How process-control automaton has transformed the industrial world over the last 30 years – although widely recognized – remains a great untold story. While almost everyone is familiar with the handful of individuals who envisioned the PC, dozens of near equally important advances have been accomplished by highly talented, near-anonymous individuals.
(For example, this editor once interviewed a retired IBMer who in his golden years was documenting how some early, key client-server concepts, still relevant today, were first promulgated in British IT labs in the 1970s and 1980s.)
In 1981 when this editor for the first time walked into an engineering department, all the project engineers, lead designers and detailers worked on drafting boards. The project engineers made great use of their Texas Instruments portable calculators, although each still had a slide rule in a drawer. Every engineering job had two folders, one for bills of material and drawings, and one for contracts and correspondence. Together the two files could get to be nine inches thick.
The company had just taken delivery of a computer-aided design (CAD) system. The three workstations involved — and the young guys hired to work on them — were carefully cordoned off in a glass enclosure. In a couple of years, the first material resources planning (MRP) systems came on the scene.
A library’s worth of microfilm cards held the company’s history in mechanical and electrical drawings. The drawing nomenclature told you the type and size of the furnace depicted as well as other details. But when the MRP consultants came in they insisted part numbers and drawing numbers should not carry context but rather be just random numbers in series.
The first departmental PC, with the processor and keyboard mounted in a single squat console, was used to generate spreadsheets, assembled using function keys, for job scheduling and tracking. Need it be added that the results indicated that way too many projects ran over the number of hours originally estimated for their completion?
Just as important, though, and more relevant to actual process operations, was that the electrical engineers — instead of using relays, timers and other devices to accomplish control, sequencing and safety in the heat-treat furnaces we were building – had started to do so by entering ladder logic into programmable logic controllers (PLCs).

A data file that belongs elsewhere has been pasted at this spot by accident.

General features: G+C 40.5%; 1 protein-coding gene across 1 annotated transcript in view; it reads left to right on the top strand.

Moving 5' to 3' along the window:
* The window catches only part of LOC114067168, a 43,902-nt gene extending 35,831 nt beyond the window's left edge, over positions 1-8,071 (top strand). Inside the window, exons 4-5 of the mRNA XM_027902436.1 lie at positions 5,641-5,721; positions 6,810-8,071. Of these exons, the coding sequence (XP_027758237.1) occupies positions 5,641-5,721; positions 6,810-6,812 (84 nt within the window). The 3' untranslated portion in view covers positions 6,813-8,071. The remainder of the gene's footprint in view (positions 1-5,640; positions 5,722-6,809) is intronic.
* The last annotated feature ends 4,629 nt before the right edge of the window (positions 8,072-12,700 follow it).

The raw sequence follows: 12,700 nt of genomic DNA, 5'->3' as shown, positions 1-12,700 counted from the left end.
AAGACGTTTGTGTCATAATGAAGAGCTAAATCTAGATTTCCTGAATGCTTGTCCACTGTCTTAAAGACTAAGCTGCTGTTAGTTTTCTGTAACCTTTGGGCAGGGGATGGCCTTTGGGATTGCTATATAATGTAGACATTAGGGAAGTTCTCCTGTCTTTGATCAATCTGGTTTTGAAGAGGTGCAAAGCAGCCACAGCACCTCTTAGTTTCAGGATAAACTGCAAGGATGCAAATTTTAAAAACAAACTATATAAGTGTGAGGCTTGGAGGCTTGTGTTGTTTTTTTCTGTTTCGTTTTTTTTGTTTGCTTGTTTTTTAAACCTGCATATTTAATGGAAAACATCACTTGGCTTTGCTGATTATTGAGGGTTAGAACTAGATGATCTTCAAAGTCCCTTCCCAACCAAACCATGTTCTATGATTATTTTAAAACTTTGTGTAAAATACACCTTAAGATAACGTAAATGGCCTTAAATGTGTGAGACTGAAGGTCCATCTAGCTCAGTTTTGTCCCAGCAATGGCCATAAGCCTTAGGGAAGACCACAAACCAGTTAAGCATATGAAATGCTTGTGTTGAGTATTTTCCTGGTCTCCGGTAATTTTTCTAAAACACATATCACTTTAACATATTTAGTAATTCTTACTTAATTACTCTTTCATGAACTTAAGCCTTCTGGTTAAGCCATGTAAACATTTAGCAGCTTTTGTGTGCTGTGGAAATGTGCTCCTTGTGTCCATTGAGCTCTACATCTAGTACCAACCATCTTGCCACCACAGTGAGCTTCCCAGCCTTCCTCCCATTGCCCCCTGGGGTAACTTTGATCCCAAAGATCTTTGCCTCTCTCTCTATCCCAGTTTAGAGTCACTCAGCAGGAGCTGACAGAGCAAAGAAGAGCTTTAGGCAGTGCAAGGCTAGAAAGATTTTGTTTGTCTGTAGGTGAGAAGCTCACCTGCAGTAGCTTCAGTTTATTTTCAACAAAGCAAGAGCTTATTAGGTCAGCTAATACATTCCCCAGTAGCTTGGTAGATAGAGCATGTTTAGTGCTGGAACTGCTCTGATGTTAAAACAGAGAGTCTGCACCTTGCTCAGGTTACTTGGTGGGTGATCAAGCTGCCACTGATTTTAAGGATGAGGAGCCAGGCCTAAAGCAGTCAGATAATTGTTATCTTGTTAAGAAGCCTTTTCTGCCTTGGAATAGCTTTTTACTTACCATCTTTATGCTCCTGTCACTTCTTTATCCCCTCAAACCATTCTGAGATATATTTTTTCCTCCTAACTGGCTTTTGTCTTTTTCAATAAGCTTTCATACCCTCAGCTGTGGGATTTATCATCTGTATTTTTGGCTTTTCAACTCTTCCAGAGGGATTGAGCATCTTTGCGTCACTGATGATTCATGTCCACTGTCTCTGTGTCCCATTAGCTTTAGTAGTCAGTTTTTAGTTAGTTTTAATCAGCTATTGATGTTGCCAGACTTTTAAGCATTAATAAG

PLCs today are configured much like other devices; and programming can be accomplished by multiple means. But ladder logic was used first because it represents a software program using graphical diagrams much like those used to represent electrical circuitry. As such, plant people were already familiar with it.
As the PC has changed daily lives, the PLC transformed automation. Today simple PLCs are affordable for the most basic automation projects. Addition of advanced features and PC-based supervisory control software — originally developed by industrial software vendors Intellution, Wonderware and USDATA — means they also are specified for sophisticated, distributed-control projects. But where did the PLC come from?
Many accounts say that in 1968 GM Hydramatic issued a request for proposal for an electronic replacement for hard-wired relay systems. The winning proposal came from Bedford Associates, which founded the automation vendor Modicon to supply the product. One key person on the project was Dick Morley, who has often been described as the “father” of the PLC, while he himself points to the accomplishments of others.
Morley was for a number of years a columnist for a magazine edited by this journalist. He is a delightful man who has enjoyed to the fullest any material benefits that came with his invention. His columns, besides pointing to topics that joined the larger world of science to that of automation, were very funny. For many years he has lived in his New Hampshire “Barn” where he and his wife have raised 40 foster children.